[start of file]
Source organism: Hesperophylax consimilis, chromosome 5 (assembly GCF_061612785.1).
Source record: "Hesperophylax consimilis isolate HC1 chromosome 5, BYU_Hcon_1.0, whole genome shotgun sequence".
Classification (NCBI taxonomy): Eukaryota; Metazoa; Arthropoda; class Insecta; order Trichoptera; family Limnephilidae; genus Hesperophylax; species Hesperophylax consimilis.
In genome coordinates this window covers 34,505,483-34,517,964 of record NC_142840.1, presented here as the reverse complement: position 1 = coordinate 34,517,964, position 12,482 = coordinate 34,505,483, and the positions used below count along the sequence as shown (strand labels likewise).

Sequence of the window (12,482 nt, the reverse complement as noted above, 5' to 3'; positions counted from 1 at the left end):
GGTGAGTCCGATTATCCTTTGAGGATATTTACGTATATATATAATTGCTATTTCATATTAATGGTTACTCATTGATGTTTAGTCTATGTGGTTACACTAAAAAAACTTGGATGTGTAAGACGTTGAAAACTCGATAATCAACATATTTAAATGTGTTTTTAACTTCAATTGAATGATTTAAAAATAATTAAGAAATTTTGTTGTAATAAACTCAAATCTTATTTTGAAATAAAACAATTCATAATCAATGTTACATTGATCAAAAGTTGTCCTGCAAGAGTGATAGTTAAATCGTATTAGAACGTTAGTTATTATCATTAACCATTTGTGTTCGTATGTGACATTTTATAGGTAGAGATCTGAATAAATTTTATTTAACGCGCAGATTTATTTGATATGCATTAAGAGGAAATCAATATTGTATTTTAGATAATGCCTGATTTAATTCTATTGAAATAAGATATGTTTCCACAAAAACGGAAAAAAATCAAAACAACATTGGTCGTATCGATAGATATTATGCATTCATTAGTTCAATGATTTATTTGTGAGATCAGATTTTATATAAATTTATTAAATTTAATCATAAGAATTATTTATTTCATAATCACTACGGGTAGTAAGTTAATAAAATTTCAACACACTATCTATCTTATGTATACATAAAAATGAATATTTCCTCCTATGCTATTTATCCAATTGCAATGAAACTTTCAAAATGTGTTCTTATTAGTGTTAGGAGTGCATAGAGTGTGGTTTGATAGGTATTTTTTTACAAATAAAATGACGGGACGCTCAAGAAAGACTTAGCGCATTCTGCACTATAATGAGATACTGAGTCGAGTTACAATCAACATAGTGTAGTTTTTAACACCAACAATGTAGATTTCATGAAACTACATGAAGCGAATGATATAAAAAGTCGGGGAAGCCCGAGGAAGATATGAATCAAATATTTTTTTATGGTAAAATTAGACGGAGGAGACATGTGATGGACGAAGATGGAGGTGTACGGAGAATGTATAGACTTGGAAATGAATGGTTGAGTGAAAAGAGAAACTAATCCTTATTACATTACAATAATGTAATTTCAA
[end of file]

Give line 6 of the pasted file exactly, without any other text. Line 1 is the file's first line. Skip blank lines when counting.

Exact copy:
GGTGAGTCCGATTATCCTTTGAGGATATTTACGTATATATATAATTGCTATTTCATATTAATGGTTACTCATTGATGTTTAGTCTATGTGGTTACACTAAAAAAACTTGGATGTGTAAGACGTTGAAAACTCGATAATCAACATATTTAAATGTGTTTTTAACTTCAATTGAATGATTTAAAAATAATTAAGAAATTTTGTTGTAATAAACTCAAATCTTATTTTGAAATAAAACAATTCATAATCAATGTTACATTGATCAAAAGTTGTCCTGCAAGAGTGATAGTTAAATCGTATTAGAACGTTAGTTATTATCATTAACCATTTGTGTTCGTATGTGACATTTTATAGGTAGAGATCTGAATAAATTTTATTTAACGCGCAGATTTATTTGATATGCATTAAGAGGAAATCAATATTGTATTTTAGATAATGCCTGATTTAATTCTATTGAAATAAGATATGTTTCCACAAAAACGGAAAAAAATCAAAACAACATTGGTCGTATCGATAGATATTATGCATTCATTAGTTCAATGATTTATTTGTGAGATCAGATTTTATATAAATTTATTAAATTTAATCATAAGAATTATTTATTTCATAATCACTACGGGTAGTAAGTTAATAAAATTTCAACACACTATCTATCTTATGTATACATAAAAATGAATATTTCCTCCTATGCTATTTATCCAATTGCAATGAAACTTTCAAAATGTGTTCTTATTAGTGTTAGGAGTGCATAGAGTGTGGTTTGATAGGTATTTTTTTACAAATAAAATGACGGGACGCTCAAGAAAGACTTAGCGCATTCTGCACTATAATGAGATACTGAGTCGAGTTACAATCAACATAGTGTAGTTTTTAACACCAACAATGTAGATTTCATGAAACTACATGAAGCGAATGATATAAAAAGTCGGGGAAGCCCGAGGAAGATATGAATCAAATATTTTTTTATGGTAAAATTAGACGGAGGAGACATGTGATGGACGAAGATGGAGGTGTACGGAGAATGTATAGACTTGGAAATGAATGGTTGAGTGAAAAGAGAAACTAATCCTTATTACATTACAATAATGTAATTTCAA